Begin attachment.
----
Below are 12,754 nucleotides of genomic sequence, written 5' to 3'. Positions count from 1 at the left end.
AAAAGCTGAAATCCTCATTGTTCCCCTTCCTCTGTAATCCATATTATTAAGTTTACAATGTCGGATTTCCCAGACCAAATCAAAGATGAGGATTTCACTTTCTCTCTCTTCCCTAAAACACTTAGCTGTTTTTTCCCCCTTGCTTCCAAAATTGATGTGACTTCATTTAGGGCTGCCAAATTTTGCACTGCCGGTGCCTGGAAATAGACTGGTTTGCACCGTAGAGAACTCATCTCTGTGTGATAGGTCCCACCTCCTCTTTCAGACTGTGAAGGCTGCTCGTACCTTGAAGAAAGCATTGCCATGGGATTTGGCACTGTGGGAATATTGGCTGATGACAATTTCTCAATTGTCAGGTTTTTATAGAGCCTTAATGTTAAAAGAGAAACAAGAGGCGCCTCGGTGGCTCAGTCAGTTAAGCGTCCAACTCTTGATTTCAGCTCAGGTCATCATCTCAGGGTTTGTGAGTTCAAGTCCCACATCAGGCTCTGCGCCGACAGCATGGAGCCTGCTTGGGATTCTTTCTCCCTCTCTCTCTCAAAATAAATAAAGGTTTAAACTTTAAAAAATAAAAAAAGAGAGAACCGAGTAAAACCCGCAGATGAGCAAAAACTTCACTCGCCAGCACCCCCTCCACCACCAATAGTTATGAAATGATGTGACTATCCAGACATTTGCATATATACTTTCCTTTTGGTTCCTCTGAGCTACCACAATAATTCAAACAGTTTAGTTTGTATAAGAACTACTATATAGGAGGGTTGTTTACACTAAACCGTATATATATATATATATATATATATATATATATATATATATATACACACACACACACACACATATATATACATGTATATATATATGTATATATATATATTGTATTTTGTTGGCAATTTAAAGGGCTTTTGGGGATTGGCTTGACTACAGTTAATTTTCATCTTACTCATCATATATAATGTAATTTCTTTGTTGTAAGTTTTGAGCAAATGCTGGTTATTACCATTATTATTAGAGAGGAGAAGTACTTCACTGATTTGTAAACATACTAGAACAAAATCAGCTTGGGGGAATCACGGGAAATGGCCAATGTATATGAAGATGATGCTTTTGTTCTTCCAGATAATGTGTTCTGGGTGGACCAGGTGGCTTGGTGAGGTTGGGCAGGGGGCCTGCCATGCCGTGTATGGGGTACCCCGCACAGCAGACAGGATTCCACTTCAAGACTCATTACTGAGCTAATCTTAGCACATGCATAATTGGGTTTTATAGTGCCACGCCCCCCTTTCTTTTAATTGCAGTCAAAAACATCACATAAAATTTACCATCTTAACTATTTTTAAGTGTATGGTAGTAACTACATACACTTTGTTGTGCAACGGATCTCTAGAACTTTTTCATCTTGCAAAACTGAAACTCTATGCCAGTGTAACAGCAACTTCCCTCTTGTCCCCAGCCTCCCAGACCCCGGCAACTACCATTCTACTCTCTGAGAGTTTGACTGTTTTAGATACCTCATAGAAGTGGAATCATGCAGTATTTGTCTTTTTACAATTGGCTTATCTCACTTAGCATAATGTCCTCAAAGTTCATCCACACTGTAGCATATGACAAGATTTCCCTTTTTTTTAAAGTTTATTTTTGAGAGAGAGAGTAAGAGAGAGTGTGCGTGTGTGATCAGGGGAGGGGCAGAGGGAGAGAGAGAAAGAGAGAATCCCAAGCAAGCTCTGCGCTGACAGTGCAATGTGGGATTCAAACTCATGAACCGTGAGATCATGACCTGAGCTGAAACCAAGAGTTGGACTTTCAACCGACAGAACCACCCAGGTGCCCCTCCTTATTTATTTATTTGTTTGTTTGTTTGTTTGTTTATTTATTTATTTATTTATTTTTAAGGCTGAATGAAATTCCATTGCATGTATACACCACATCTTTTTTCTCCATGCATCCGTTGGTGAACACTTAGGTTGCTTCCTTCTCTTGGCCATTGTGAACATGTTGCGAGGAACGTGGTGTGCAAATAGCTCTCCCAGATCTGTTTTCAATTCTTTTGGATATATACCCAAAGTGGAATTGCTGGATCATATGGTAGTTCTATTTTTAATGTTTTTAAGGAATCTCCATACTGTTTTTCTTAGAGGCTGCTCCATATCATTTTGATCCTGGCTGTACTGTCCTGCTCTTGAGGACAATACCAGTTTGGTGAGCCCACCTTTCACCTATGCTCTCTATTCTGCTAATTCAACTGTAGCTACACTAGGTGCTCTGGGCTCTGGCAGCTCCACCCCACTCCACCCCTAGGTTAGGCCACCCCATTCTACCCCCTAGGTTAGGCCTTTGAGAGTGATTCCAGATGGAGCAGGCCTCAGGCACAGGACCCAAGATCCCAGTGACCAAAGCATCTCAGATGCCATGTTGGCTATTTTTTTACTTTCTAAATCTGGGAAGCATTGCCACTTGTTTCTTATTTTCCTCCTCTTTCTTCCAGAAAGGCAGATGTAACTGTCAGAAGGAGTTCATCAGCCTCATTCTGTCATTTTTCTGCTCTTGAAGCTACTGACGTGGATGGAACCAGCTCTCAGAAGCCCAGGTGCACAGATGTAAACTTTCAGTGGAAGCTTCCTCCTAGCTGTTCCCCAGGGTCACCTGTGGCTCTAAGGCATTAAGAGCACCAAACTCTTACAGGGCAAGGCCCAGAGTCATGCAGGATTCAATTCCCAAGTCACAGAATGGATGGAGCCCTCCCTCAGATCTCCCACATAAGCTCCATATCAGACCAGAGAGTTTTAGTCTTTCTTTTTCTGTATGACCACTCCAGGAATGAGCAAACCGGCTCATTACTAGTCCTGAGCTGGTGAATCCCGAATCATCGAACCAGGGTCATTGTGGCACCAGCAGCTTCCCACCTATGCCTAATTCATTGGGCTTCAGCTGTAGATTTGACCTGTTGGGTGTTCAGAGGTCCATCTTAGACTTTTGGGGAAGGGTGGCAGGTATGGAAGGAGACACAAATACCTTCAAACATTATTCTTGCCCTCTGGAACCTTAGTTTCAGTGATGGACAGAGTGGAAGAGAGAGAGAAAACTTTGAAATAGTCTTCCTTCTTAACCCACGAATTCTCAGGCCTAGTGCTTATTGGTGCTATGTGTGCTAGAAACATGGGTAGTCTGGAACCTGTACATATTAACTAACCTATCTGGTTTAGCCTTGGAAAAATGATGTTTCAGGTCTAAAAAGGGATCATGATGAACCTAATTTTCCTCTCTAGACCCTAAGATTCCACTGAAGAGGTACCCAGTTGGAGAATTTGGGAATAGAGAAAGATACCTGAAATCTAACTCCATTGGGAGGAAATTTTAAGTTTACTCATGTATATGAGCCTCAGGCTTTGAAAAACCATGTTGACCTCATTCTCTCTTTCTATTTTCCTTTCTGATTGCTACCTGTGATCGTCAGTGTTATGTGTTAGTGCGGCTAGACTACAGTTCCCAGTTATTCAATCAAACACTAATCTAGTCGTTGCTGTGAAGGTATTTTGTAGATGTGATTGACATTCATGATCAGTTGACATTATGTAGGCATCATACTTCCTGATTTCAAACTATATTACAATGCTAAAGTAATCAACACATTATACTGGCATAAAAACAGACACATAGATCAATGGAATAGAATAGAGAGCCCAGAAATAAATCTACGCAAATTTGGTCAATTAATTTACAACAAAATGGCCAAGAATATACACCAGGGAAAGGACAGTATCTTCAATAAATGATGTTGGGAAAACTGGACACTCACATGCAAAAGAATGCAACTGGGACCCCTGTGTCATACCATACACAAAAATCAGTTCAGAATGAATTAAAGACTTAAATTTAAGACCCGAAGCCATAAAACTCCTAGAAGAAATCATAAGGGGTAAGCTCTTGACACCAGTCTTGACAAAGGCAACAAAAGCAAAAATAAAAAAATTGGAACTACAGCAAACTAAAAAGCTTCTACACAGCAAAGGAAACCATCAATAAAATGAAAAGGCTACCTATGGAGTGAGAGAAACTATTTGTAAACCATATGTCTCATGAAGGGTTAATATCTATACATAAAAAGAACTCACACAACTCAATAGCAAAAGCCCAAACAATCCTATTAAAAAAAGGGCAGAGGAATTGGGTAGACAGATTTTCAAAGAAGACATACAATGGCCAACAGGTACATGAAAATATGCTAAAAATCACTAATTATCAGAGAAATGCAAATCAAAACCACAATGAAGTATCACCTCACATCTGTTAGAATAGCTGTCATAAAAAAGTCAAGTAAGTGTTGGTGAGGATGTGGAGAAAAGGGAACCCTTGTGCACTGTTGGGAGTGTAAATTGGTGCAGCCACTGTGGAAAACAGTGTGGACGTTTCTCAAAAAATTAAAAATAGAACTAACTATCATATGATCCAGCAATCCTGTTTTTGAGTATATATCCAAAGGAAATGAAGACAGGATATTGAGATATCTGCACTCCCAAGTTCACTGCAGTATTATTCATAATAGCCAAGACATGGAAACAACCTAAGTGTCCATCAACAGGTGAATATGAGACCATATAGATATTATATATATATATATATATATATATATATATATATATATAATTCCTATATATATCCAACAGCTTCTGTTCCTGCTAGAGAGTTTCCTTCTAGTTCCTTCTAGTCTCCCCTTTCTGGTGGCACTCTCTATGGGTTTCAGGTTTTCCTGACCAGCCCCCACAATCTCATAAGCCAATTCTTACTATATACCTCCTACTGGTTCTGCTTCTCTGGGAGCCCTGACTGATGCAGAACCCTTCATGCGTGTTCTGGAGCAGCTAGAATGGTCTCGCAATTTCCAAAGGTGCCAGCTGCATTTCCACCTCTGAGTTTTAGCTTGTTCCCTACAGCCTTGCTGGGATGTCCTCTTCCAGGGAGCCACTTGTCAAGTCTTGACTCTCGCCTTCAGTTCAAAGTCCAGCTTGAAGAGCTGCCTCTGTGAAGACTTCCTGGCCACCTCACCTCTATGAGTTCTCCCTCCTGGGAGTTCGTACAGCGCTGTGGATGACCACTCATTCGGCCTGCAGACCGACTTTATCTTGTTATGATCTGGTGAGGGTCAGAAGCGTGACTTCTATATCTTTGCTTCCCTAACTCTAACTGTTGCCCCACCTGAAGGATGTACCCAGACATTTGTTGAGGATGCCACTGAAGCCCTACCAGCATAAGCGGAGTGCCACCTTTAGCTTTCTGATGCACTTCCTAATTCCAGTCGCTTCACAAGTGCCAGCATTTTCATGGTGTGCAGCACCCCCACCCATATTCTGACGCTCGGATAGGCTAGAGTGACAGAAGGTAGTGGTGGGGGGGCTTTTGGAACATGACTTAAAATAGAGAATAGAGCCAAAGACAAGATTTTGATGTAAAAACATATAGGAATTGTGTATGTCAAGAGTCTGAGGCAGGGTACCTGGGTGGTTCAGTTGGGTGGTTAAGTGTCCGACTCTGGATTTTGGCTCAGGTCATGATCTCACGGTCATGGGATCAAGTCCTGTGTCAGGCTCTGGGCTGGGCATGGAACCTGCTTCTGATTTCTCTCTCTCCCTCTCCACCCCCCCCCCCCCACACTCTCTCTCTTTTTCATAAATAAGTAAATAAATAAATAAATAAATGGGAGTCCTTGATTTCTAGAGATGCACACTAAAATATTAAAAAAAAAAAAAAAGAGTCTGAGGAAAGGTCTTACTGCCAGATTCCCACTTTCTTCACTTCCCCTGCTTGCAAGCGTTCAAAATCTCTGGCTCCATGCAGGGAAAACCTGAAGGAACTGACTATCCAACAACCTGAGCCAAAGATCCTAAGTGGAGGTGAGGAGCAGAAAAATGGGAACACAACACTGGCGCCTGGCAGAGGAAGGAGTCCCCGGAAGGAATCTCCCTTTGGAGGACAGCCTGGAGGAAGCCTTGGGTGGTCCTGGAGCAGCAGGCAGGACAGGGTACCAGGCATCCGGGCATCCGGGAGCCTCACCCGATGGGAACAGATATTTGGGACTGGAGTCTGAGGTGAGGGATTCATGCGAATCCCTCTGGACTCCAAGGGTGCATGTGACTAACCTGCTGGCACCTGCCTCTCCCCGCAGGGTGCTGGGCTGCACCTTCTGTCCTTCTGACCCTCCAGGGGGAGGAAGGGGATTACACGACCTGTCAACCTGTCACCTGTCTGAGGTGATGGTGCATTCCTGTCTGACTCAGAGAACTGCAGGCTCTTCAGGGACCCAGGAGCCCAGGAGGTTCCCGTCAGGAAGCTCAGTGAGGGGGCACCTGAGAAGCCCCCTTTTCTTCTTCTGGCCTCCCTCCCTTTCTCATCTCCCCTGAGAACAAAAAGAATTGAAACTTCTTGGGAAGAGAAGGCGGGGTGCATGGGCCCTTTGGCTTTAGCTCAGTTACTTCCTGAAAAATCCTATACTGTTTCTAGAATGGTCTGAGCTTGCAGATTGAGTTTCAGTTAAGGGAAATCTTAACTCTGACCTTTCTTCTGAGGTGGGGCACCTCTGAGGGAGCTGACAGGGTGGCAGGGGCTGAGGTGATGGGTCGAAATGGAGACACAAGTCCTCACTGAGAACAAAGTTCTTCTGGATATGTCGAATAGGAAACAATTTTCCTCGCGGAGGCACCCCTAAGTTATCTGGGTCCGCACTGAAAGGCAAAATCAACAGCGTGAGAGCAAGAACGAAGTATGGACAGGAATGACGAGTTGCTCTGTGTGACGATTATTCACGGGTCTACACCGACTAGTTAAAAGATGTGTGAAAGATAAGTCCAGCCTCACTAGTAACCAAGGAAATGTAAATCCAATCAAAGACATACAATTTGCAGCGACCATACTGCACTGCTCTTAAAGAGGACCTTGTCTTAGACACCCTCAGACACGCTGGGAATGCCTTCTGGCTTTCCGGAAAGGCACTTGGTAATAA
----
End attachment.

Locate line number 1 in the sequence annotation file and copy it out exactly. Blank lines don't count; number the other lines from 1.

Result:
Below are 12,754 nucleotides of genomic sequence, written 5' to 3'. Positions count from 1 at the left end.